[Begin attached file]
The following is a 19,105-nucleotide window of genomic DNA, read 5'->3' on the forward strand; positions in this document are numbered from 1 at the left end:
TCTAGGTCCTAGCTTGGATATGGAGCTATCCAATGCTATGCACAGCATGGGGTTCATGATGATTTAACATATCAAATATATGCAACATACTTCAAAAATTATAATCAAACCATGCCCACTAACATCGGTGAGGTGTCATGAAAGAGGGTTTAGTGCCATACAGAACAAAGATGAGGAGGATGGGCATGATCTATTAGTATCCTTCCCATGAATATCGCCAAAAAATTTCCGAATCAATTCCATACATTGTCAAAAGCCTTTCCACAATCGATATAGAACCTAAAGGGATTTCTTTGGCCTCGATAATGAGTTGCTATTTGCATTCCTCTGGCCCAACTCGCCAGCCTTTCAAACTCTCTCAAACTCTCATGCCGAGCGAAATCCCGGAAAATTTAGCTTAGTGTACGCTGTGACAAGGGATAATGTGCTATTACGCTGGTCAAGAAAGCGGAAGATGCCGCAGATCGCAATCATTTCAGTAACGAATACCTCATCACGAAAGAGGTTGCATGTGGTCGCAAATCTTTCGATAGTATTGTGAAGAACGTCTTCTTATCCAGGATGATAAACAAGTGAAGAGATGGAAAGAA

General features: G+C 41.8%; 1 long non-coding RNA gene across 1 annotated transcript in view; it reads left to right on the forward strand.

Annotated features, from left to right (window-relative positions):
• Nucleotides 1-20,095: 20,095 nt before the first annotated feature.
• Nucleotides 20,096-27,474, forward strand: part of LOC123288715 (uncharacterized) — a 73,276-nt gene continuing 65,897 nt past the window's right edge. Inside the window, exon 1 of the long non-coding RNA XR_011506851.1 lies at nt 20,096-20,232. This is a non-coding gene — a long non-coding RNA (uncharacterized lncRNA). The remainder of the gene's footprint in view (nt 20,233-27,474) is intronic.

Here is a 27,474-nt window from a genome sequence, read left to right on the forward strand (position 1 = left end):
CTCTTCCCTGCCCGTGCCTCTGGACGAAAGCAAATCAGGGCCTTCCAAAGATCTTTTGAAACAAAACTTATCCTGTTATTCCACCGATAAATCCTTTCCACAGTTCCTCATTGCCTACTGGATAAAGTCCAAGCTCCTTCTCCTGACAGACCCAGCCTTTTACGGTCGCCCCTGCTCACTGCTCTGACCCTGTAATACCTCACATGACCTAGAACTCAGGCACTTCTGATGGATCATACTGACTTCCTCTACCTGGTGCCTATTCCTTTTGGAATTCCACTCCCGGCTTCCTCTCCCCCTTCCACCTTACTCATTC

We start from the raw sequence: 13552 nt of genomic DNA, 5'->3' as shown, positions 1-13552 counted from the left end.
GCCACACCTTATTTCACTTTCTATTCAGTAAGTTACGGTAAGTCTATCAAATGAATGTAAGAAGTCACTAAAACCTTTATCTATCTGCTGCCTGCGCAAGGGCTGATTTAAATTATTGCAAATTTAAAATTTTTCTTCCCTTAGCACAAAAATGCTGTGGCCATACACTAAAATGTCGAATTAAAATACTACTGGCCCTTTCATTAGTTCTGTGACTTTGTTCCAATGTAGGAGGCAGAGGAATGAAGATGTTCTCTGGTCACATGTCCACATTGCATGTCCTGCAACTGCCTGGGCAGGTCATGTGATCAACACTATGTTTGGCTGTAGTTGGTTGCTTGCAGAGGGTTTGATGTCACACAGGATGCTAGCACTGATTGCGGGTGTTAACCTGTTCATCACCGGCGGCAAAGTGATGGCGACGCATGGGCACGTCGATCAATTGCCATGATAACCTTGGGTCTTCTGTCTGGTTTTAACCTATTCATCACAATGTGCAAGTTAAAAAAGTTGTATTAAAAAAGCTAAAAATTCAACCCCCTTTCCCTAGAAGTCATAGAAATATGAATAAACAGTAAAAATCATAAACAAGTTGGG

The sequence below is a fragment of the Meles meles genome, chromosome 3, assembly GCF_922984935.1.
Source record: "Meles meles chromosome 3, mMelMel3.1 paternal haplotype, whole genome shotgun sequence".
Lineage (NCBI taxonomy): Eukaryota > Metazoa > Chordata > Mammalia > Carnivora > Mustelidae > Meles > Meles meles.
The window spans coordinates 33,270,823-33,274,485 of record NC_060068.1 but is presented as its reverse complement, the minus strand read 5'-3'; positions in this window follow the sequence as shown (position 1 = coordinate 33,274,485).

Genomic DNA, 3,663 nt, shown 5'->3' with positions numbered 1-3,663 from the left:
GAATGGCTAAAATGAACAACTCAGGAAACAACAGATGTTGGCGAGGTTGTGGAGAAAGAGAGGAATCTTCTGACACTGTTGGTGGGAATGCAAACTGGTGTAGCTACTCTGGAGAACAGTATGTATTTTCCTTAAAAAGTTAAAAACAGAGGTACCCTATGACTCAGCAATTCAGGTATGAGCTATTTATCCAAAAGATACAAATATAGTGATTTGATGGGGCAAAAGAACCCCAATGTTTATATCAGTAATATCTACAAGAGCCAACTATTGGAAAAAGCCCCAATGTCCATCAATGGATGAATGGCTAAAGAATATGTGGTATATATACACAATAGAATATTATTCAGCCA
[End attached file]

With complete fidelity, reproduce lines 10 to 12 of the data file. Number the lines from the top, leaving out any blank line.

GCCACACCTTATTTCACTTTCTATTCAGTAAGTTACGGTAAGTCTATCAAATGAATGTAAGAAGTCACTAAAACCTTTATCTATCTGCTGCCTGCGCAAGGGCTGATTTAAATTATTGCAAATTTAAAATTTTTCTTCCCTTAGCACAAAAATGCTGTGGCCATACACTAAAATGTCGAATTAAAATACTACTGGCCCTTTCATTAGTTCTGTGACTTTGTTCCAATGTAGGAGGCAGAGGAATGAAGATGTTCTCTGGTCACATGTCCACATTGCATGTCCTGCAACTGCCTGGGCAGGTCATGTGATCAACACTATGTTTGGCTGTAGTTGGTTGCTTGCAGAGGGTTTGATGTCACACAGGATGCTAGCACTGATTGCGGGTGTTAACCTGTTCATCACCGGCGGCAAAGTGATGGCGACGCATGGGCACGTCGATCAATTGCCATGATAACCTTGGGTCTTCTGTCTGGTTTTAACCTATTCATCACAATGTGCAAGTTAAAAAAGTTGTATTAAAAAAGCTAAAAATTCAACCCCCTTTCCCTAGAAGTCATAGAAATATGAATAAACAGTAAAAATCATAAACAAGTTGGG

The sequence below is a fragment of the Meles meles genome, chromosome 3, assembly GCF_922984935.1.
Source record: "Meles meles chromosome 3, mMelMel3.1 paternal haplotype, whole genome shotgun sequence".